+-- job-specific, like perhaps a traceback.
--
--- This method should __not__ be used to note that a job has been dropped or has
--- failed in a transient way. This method __should__ be used to note that a job has
--- something really wrong with it that must be remedied.
+-- This method should __not__ be used to note that a job has been dropped or
+-- has failed in a transient way. This method __should__ be used to note that
+-- a job has something really wrong with it that must be remedied.
--
--- The motivation behind the `group` is so that similar errors can be grouped together.
--- Optionally, updated data can be provided for the job. A job in any state can be
--- marked as failed. If it has been given to a worker as a job, then its subsequent
--- requests to heartbeat or complete that job will fail. Failed jobs are kept until
--- they are canceled or completed. __Returns__ the id of the failed job if successful,
--- or `False` on failure.
+-- The motivation behind the `group` is so that similar errors can be grouped
+-- together. Optionally, updated data can be provided for the job. A job in
+-- any state can be marked as failed. If it has been given to a worker as a
+-- job, then its subsequent requests to heartbeat or complete that job will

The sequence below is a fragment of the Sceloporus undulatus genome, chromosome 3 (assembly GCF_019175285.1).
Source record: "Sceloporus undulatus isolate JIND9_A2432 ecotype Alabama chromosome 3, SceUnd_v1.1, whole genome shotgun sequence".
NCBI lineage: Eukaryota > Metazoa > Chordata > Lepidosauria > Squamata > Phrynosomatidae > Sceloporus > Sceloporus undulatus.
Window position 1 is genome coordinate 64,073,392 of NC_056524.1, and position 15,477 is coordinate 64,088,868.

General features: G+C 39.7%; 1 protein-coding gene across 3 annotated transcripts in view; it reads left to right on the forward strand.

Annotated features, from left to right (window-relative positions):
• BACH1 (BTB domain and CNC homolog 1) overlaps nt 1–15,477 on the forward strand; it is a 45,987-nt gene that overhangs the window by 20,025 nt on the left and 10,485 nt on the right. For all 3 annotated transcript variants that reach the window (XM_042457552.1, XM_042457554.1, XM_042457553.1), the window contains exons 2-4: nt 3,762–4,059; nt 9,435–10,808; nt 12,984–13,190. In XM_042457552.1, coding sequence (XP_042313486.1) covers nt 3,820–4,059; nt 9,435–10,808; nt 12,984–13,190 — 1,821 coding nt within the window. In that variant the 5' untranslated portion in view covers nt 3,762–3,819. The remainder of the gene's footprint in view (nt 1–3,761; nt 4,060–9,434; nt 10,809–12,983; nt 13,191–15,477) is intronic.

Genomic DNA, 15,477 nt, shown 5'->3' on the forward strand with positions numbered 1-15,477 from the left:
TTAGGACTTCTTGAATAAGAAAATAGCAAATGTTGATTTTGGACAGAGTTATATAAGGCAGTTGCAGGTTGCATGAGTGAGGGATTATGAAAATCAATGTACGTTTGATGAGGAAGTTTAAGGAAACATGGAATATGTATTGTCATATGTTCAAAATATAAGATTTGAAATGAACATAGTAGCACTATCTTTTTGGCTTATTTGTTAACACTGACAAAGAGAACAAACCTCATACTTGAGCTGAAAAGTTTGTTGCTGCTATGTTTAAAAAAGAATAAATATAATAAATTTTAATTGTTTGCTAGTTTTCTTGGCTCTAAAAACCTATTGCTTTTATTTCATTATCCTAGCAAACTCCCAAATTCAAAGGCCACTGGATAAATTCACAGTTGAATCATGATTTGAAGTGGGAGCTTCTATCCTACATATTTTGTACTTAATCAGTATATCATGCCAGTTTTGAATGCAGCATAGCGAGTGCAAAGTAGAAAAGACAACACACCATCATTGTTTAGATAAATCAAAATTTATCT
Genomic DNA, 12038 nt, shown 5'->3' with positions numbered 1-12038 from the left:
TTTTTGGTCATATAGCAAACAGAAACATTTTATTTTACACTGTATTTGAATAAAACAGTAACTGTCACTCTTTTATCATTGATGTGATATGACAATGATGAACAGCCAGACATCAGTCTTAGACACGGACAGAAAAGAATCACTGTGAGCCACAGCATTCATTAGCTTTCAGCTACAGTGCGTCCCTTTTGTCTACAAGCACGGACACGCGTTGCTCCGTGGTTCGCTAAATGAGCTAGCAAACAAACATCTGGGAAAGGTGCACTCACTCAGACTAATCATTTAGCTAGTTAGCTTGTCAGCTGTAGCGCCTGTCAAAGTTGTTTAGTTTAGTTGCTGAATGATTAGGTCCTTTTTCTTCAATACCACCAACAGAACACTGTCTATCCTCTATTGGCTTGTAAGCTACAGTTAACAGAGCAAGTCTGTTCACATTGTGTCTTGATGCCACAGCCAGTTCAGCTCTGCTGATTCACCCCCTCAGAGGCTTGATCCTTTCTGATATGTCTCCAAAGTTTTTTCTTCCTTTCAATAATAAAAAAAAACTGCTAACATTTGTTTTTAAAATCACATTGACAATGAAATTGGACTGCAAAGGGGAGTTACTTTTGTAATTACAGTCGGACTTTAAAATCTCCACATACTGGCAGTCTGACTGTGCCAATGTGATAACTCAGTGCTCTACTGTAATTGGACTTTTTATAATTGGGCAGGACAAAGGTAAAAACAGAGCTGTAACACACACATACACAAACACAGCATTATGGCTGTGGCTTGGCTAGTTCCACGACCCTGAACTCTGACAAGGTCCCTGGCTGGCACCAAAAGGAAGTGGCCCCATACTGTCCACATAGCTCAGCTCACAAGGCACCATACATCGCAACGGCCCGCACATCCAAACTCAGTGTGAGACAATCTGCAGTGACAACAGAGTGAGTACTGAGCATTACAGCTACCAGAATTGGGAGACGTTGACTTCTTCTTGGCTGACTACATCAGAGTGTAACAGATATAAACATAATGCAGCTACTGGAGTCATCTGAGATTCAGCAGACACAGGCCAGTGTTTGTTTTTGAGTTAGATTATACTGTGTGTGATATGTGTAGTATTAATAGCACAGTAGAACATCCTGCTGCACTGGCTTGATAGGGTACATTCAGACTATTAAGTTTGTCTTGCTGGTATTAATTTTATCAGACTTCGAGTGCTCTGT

+-- fail. Failed jobs are kept until they are canceled or completed.
+--
+-- __Returns__ the id of the failed job if successful, or `False` on failure.
--
-- Args:
-- 1) jid
View
54 unfail.lua
@@ -0,0 +1,54 @@
+-- Unfail(0, now, group, queue, [count])
+--
+-- Move `count` jobs out of the failed state and into the provided queue
+
+if #KEYS ~= 0 then
+ error('Unfail(): Expected 0 KEYS arguments')
+end
+
+local now = assert(tonumber(ARGV[1]), 'Unfail(): Arg "now" missing' )
+local group = assert(ARGV[2] , 'Unfail(): Arg "group" missing')
+local queue = assert(ARGV[3] , 'Unfail(): Arg "queue" missing')
+local count = assert(tonumber(ARGV[4] or 25),
+ 'Unfail(): Arg "count" not a number: ' .. tostring(ARGV[4]))
+
+-- Get up to that many jobs, and we'll put them in the appropriate queue
+local jids = redis.call('lrange', 'ql:f:' .. group, -count, -1)
+
+-- Get each job's original number of retries,
+local jobs = {}
+for index, jid in ipairs(jids) do
+ local packed = redis.call('hgetall', 'ql:j:' .. jid)
+ local unpacked = {}
+ for i = 1, #packed, 2 do unpacked[packed[i]] = packed[i + 1] end
+ table.insert(jobs, unpacked)
+end
+
+-- And now set each job's state, and put it into the appropriate queue
+local toinsert = {}
+for index, job in ipairs(jobs) do
+ job.history = cjson.decode(job.history or '{}')
+ table.insert(job.history, {
+ q = queue,
+ put = math.floor(now)
+ })
+ redis.call('hmset', 'ql:j:' .. job.jid,
+ 'state' , 'waiting',
+ 'worker' , '',
+ 'expires' , 0,
+ 'queue' , queue,
+ 'remaining', job.retries or 5,
+ 'history' , cjson.encode(job.history))
+ table.insert(toinsert, job.priority - (now / 10000000000))
+ table.insert(toinsert, job.jid)
+end
+
+redis.call('zadd', 'ql:q:' .. queue .. '-work', unpack(toinsert))
+
+-- Remove these jobs from the failed state
+redis.call('ltrim', 'ql:f:' .. group, 0, -count - 1)
+if (redis.call('llen', 'ql:f:' .. group) == 0) then
+ redis.call('srem', 'ql:failures', group)
+end
+
+return #jids